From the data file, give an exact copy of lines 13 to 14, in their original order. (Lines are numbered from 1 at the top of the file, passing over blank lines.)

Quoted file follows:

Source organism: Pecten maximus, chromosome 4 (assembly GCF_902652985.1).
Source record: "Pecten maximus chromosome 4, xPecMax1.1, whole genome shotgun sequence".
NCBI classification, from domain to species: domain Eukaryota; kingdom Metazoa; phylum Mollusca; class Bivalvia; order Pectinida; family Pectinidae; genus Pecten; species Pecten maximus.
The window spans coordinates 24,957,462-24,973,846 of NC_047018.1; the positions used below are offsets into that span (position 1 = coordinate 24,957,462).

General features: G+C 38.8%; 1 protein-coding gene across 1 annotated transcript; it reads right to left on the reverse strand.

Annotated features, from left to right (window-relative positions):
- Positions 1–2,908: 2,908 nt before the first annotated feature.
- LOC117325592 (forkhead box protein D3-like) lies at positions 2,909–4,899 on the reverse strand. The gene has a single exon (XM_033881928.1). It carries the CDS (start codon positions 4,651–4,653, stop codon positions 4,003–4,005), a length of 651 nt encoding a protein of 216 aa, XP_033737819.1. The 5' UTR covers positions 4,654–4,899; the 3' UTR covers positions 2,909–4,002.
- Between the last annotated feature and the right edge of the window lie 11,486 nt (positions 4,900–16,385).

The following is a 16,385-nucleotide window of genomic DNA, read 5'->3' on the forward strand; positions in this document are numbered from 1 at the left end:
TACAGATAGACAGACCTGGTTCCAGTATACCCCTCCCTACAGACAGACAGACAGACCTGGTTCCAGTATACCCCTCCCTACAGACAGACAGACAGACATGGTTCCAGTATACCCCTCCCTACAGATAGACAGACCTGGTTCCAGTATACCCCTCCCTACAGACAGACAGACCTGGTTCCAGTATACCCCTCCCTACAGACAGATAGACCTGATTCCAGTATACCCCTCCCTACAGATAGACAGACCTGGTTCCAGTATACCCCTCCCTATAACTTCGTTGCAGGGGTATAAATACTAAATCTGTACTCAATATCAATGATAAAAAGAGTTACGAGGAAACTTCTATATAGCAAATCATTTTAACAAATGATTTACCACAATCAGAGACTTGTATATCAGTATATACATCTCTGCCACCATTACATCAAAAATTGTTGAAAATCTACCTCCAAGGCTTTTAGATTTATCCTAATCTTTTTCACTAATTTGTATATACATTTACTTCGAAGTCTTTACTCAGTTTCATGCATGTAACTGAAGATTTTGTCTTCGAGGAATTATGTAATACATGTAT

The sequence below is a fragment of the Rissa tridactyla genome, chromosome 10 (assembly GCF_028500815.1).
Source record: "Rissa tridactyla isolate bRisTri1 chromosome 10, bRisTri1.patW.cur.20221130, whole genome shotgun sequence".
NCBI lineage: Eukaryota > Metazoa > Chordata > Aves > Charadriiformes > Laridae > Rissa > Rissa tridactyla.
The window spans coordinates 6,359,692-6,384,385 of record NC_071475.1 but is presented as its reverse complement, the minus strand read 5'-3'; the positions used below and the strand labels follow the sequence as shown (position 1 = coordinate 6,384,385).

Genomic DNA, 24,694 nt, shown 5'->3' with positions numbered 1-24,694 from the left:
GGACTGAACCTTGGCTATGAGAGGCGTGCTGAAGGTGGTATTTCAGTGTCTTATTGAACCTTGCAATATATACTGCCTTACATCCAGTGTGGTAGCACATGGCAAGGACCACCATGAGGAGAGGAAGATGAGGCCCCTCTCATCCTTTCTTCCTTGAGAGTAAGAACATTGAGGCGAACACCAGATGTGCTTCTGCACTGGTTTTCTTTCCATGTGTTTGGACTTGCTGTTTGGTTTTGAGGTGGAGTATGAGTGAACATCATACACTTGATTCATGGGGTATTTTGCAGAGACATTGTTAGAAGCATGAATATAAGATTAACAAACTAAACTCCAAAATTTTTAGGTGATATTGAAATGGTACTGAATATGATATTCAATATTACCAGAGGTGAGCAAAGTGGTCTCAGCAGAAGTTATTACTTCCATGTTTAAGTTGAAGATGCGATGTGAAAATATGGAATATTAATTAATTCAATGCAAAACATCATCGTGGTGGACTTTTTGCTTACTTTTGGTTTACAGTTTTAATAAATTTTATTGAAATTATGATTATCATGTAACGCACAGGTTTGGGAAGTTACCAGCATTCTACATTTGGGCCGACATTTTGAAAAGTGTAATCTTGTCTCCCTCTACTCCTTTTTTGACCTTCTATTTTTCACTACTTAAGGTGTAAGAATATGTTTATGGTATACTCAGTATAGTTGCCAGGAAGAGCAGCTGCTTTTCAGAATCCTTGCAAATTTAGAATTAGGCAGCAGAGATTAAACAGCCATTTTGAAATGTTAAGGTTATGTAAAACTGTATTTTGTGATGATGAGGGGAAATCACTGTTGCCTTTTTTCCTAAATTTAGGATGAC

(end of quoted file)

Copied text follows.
Source record: "Rissa tridactyla isolate bRisTri1 chromosome 10, bRisTri1.patW.cur.20221130, whole genome shotgun sequence".
NCBI lineage: Eukaryota > Metazoa > Chordata > Aves > Charadriiformes > Laridae > Rissa > Rissa tridactyla.